4. SgtWookie

    Expert

    Jul 17, 2007
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    C5 likely has excessive internal leakage. When electrolytic capacitors are left on the shelf for a long period of time, the dielectric basically gets dissolved by the electrolyte.

    Electrolytic capacitors can frequently be re-formed by charging them slowly to their rated voltage using a current-limited voltage source; for example a variable voltage DC power supply with a 5k or 10k Ohm resistor in series with the cap. The capacitor's dielectric is re-formed when the charging current falls below an acceptable value.

    What is the voltage rating of C5?
     
  5. tmiuser

    Thread Starter New Member

    Dec 22, 2010
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    SGTWookie:
    OK...C4, is actually rated at 100V
    C5 is (actually) rated at 25V, even though it says 50V on the schematic.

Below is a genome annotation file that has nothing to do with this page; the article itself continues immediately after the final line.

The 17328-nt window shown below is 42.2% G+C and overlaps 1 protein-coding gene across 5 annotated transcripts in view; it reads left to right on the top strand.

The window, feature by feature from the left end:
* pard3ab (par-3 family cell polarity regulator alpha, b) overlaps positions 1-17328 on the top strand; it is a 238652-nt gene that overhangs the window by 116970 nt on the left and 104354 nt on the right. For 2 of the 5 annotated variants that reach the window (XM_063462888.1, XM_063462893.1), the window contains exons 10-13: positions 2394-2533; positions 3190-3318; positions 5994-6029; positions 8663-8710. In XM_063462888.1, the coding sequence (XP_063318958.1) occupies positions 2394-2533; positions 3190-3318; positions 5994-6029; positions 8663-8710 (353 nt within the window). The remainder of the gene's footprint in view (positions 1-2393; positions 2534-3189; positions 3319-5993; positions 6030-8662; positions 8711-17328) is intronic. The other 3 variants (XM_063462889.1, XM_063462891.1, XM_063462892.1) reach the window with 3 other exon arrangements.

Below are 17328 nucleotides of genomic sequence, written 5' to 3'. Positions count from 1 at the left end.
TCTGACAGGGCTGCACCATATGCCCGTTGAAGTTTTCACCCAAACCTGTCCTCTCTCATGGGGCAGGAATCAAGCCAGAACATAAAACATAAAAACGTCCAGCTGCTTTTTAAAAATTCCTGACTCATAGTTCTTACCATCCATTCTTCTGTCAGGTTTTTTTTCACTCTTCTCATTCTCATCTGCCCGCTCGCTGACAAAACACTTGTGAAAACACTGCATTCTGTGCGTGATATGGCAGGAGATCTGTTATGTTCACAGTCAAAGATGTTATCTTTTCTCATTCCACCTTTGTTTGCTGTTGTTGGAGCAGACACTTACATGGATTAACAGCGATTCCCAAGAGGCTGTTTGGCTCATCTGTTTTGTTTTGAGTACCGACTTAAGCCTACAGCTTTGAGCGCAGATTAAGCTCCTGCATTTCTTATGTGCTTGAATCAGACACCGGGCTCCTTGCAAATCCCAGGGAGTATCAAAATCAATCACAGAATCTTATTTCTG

C5 is a 're-used' capacitor from an old PC Power Supply...so, what you say could be true....I'll go ahead and replace it with some new ones I have.

    kubeek:
    The Input Voltage to the entire thing is 120VAC.....it is NOT connected thru an isolation transformer. It is connected directly to the AC Main Lines. (that is by design....the circuit is safely isolated from human contact.)
    The 'noise' measurement is based on O'Scope...The power looks remarkably clean........
    ...Yes, C4 is cool....and C5 is -holy crap- :eek::eek::eek:hot....
    D1 does get pretty dang warm...but I sort of expected that at the load current i pull.
    The Load current is: 23mA at 'rest'.......(nothing in circuit active....)
    and then....when I turn on the LCD backlight....81mA.

    81mA is the MAXIMUM amount that this entire thing draws.
    ...and, the capacitor getting hot...is WITHOUT backlight on LCD.
    (so...I am only pulling 23mA from the circuit.)

    You guys are great.....appreciate the input...hope to solve this Thread with your assistance!!

    -Steve
     
  6. SgtWookie

    Expert

    Jul 17, 2007